The list of additional hardware described in the earlier parts of this series on building an iPad recording studio – an audio/MIDI interface, a MIDI keyboard, a mic/mic stand/pop shield combination and some form of monitoring – is far from exhaustive, but it does perhaps represent the bare bones of what’s required to get you started.
There is one other element of ‘equipment’ we also need to consider however; the software. What set of iOS music apps do we need to assemble to make a recording studio out of the various bits of hardware already discussed? And that’s what we will focus on in this part (Part 6) and the next (Part 7) of this series.
An app list summary
iOS is not short of music making apps. There is a huge range of choice in almost every music-making category you can think of. However, there is no single list of apps that is going to meet everyone’s recording needs because those needs will vary depending upon the type of music you want to produce. Perhaps the best way to handle this section of this guide then is to consider the different roles that these apps have to fill. These could be broken down as follows:-
- Multitrack audio and/or MIDI recording
- Utility apps that help make the iOS recording workflow more streamlined.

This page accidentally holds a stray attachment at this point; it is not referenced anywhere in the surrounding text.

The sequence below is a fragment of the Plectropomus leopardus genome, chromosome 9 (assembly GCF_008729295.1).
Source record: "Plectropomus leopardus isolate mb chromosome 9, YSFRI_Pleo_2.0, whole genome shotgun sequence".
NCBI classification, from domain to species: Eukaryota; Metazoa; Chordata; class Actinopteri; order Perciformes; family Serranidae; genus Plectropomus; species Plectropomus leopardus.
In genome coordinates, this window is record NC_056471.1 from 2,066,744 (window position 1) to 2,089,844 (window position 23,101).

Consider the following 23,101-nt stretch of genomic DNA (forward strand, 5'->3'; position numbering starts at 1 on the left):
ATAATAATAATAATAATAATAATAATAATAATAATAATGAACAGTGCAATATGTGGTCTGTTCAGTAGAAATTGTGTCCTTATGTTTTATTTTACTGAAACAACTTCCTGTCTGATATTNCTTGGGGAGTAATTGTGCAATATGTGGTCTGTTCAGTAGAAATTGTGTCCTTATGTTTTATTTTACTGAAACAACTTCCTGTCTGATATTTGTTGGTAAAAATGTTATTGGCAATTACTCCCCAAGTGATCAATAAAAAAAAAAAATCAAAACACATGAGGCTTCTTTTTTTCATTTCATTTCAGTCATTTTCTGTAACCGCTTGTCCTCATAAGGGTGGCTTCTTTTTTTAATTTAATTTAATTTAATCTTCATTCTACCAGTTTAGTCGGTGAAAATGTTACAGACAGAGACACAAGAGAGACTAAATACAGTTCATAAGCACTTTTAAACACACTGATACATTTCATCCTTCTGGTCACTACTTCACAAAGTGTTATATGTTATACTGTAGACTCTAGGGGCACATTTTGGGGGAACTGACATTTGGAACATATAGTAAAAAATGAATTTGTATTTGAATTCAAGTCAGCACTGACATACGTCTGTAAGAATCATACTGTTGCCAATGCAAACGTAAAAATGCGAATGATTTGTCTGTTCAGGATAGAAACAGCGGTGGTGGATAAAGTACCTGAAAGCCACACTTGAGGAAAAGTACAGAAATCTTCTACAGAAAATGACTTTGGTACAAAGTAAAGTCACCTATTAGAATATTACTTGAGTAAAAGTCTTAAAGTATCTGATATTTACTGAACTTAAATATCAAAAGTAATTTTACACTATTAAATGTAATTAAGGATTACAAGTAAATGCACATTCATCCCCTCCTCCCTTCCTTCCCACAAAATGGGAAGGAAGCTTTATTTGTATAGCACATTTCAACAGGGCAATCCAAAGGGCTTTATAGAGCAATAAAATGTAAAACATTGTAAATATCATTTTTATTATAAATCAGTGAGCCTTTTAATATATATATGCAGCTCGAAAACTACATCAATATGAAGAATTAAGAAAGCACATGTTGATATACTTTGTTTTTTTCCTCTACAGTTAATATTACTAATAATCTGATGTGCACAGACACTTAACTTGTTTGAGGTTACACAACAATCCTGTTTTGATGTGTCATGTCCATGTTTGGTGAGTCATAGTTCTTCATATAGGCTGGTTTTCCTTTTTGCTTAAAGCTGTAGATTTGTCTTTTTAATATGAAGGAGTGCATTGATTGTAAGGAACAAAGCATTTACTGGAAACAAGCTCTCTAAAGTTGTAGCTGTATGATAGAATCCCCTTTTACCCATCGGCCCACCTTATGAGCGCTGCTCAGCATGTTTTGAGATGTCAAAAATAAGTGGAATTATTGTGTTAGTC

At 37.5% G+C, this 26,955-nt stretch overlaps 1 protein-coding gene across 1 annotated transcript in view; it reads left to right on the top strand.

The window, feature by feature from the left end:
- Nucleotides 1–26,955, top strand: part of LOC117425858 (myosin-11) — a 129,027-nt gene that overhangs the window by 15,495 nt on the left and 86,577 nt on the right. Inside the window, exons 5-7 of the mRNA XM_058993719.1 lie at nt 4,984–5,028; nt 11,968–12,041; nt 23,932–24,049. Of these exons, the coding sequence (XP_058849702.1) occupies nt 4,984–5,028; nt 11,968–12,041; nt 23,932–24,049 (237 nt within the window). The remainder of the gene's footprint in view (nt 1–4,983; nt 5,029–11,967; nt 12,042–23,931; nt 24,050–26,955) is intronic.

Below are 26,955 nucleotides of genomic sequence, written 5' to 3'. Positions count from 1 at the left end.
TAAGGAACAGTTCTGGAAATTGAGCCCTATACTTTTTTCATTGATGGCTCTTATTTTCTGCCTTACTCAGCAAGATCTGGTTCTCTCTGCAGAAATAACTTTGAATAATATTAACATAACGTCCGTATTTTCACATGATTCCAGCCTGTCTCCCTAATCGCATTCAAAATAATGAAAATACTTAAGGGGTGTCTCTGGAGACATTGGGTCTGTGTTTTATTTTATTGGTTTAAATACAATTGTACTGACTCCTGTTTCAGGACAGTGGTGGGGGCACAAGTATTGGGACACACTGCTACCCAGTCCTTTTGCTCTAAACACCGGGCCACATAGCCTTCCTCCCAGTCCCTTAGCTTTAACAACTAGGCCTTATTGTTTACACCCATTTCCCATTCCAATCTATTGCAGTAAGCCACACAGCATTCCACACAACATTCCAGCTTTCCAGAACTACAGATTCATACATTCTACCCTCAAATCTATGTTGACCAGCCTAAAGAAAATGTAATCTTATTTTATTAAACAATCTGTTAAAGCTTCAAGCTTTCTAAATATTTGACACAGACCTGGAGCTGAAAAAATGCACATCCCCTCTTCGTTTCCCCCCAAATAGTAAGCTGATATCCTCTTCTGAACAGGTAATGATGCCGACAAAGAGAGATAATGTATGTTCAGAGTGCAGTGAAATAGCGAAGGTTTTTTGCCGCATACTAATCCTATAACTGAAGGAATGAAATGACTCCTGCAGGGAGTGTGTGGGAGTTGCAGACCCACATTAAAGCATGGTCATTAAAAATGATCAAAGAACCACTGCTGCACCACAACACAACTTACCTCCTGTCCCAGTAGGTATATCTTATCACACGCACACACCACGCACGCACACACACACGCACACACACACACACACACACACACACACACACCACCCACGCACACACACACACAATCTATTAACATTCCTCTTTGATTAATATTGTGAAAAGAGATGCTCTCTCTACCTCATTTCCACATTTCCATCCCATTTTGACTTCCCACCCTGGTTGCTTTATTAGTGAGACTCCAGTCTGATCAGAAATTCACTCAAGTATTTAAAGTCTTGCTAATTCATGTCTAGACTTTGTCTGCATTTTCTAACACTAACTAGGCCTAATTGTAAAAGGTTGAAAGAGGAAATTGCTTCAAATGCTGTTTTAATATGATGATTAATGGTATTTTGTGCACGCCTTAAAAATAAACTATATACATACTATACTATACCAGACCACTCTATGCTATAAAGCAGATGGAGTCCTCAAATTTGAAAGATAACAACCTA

- Instrument sounds sources such as synths, pianos and drums
- Guitar amp/cab/effects simulators
- Apps for recording and processing vocals
- Effects apps such as reverb, delay or other creative audio mangling
- Processing tools for mastering your finished mixes
I’ve covered some of these areas before in articles on the Music App Blog website (for example, for performing guitar players and performing keyboard players) and the site also contains detailed reviews of many of the obvious contenders in all these categories. The vast majority – at least in terms of those available at the time of writing – also appear in the ‘Best Apps’ list on the site, while the very best are featured in the ’25 iOS music apps to get you started’ guide that, if you sign-up for the website’s email newsletter, you can download for free.
Given that you can dip into this information elsewhere on the Music App Blog website, I’ll keep the details light here but it is worth listing some of the most likely candidates for completeness.
iOS recording apps
As this is a recording studio we are assembling then, obviously, we are going to need an iPad app that lets us record things. In the world of desktop music production, there are quite a number of software products to choose between that perform this function. Software such as Cubase, Logic Pro, Reason, Pro Tools, Digital Performer, Sonar, Reaper and Tracktion (amongst a few others) all recreate in software many of the key elements found in a traditional recording studio.